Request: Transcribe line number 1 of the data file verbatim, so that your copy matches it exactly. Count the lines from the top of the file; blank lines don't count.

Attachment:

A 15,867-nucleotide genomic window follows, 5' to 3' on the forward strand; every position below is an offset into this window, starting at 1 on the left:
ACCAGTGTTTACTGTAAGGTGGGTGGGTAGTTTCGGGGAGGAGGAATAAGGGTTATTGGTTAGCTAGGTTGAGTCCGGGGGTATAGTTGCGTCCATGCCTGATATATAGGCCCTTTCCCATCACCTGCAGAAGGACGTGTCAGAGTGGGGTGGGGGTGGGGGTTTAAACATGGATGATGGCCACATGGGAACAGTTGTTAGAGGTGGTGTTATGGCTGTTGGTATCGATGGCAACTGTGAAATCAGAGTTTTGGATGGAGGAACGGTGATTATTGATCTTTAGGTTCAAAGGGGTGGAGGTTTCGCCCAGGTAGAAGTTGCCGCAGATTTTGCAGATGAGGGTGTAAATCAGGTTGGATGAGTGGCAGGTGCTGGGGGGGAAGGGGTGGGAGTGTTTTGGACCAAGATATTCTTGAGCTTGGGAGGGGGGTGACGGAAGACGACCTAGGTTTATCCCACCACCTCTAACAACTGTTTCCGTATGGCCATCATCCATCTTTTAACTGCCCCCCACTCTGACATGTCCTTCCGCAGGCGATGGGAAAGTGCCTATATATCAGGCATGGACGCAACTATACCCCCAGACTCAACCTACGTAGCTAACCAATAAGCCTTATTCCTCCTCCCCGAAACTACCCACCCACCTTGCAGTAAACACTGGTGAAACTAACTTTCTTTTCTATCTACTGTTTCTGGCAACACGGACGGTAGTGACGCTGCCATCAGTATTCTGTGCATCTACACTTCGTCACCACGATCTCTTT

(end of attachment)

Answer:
A 15,867-nucleotide genomic window follows, 5' to 3' on the forward strand; every position below is an offset into this window, starting at 1 on the left: